Geographic Information Systems

Primarily used to add data sets to computer mapping programs in the early stages, Geographic Information Systems (GIS) now incorporate a wide variety of tools that allow users to relate information on a large scale. Local governments have long used GIS as a way to map and track its boundaries and infrastructure with some taking advantage of the latest GIS tools that offer additional benefits.

Historically, GIS has provided users a wide variety of mapping capabilities to display geographical information such as topography, boundaries, road infrastructure, lots lines, land uses and bodies of water. Some systems can also show other types of data, including wetland and flood areas, utility infrastructure, crime mapping, traffic flows and patterns, and locations of trees. One of the most important benefits of a GIS is its ability to coalesce various data into one user-friendly package. Cities need to collect, maintain and update all kinds of data and maps – from city boundaries to water lines to the location of fire hydrants. Knowing where these items, and many more, are located in relation to one another plays an important role in nearly any city planning activity. Picture a road project and all that it might entail: obtaining easements from adjacent property owners; excavating and grading soil; laying water, sewer and other utility lines; installing street lights and street signs; adding sidewalks and trails; and of course paving the street. Considering these aspects of a simple road project, one realizes that having accurate and detailed information about what is in the project area is paramount.

The need for accurate information is one of the primary reasons for including GIS in planning activities for many cities. As such, properly capturing the data is essential to any GIS and several methods are used to obtain desired information. A common method with GIS is a technician using a Global Positioning System handheld receiver that points to the sky and connects with a satellite to pinpoint a particular spot. Data is also brought into a system by digitizing existing maps and aerial photographs. With the data collected, users can start manipulating it to show any number of things. Many GIS organize data into different layers. For example, a system might have a map with data on all of a city’s roads, which is one layer. The system might also have a layer that shows a city’s water and sewer lines. Viewed apart, these maps would be beneficial; however, when added together a city official can see how the roads and water and sewer lines fit together, making the map more robust.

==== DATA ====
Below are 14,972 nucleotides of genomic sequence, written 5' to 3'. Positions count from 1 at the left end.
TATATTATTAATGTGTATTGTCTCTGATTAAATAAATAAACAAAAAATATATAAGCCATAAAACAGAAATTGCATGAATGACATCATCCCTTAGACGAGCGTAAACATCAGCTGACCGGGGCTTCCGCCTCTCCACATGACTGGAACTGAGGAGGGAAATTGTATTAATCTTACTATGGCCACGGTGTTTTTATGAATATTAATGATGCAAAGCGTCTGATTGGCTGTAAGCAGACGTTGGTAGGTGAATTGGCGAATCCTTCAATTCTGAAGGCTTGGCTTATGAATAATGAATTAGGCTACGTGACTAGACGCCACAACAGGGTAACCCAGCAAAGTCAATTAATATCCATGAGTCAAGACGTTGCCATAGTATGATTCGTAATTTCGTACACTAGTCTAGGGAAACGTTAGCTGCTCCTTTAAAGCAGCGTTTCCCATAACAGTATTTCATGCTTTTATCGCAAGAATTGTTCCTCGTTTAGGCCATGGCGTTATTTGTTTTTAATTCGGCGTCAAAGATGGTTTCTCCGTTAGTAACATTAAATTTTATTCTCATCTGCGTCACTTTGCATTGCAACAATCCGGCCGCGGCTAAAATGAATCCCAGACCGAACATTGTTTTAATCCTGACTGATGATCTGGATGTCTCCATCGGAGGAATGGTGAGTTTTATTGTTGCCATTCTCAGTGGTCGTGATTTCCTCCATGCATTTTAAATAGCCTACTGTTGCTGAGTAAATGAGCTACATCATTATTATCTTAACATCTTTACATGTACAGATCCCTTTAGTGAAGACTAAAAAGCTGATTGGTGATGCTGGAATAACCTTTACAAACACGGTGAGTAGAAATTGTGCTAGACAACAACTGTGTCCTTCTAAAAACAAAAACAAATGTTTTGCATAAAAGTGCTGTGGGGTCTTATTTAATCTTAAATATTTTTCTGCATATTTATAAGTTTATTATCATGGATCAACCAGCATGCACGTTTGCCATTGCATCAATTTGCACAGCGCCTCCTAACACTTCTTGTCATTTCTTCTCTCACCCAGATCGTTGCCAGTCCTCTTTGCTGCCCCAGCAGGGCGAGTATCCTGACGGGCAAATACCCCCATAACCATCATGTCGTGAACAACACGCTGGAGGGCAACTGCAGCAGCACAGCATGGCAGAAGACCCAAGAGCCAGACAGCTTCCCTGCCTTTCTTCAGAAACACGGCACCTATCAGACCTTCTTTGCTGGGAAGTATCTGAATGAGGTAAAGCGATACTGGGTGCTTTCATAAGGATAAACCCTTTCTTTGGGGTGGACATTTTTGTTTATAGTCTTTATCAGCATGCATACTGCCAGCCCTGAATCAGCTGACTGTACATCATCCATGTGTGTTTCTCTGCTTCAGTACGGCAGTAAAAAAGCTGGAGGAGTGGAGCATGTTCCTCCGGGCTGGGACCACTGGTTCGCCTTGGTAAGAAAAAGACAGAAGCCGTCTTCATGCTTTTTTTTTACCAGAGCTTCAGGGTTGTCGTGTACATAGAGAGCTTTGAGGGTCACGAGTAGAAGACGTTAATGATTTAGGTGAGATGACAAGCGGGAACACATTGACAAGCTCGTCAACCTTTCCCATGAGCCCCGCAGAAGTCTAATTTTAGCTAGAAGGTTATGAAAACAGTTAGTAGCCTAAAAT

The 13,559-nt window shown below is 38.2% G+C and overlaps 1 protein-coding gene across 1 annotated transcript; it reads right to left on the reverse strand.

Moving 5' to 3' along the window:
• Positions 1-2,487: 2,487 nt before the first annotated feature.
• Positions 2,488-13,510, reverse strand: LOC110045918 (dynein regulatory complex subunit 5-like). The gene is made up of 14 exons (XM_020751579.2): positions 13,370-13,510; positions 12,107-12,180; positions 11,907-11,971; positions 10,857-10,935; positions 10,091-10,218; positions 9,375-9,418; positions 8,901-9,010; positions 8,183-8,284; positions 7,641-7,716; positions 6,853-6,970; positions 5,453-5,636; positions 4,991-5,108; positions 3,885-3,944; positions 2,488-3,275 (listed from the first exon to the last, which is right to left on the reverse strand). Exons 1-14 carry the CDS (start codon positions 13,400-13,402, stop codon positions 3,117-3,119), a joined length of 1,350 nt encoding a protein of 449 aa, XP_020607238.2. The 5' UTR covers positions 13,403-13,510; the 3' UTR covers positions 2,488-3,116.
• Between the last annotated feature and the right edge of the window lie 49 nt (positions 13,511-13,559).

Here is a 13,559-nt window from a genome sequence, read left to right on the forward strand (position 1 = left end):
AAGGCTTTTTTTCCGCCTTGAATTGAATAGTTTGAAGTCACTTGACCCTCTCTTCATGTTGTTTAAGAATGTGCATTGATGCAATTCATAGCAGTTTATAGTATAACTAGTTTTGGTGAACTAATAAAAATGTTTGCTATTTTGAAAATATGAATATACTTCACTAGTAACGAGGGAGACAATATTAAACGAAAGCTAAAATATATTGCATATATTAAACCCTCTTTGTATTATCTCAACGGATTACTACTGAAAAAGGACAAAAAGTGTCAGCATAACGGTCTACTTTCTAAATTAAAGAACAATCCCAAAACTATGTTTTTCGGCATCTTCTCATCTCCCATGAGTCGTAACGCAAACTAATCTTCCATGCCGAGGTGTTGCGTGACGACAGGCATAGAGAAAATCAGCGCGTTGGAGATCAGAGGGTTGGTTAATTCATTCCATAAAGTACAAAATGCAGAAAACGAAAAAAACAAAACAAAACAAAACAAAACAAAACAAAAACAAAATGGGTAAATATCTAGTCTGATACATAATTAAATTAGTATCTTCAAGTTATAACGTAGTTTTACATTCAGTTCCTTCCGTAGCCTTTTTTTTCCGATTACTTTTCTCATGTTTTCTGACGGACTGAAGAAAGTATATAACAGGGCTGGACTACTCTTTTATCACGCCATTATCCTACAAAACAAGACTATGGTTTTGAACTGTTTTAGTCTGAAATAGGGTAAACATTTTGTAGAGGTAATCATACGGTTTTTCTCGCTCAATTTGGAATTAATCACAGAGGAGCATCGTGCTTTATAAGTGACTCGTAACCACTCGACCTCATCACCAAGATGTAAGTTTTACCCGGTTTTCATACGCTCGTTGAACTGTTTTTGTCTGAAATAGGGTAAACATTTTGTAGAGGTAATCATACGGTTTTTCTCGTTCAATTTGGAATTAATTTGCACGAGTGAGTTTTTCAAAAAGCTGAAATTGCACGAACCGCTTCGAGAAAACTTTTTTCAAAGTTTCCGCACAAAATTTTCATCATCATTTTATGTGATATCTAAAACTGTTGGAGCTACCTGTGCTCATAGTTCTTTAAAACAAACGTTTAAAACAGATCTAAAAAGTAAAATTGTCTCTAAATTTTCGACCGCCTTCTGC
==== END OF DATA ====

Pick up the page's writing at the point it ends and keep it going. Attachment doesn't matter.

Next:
GIS can also be beneficial when working with neighboring governmental units. A county government, for example, may need data showing municipal boundaries, lot lines, road right-of-ways and centerlines, bodies of water, and subdivision boundaries, among other things. The city also needs a variety of data tracked, including utility lines, zoning classifications, traffic signs and signals, streets and sidewalks, park boundaries, tree locations and trails. Adding these layers of data gives city and county officials a wealth of information at their fingertips. Partnering with different entities can provide a more diverse and resourceful system, creating a better service for the community.

Planning efforts are often enhanced by the use of GIS. Having important information about a city’s infrastructure, boundaries and land uses gives planners a solid foundation of data to use when assessing different plans. Using GIS to track maintenance and repairs to infrastructure can be beneficial by helping staff members keep accurate information about the condition of utility lines.

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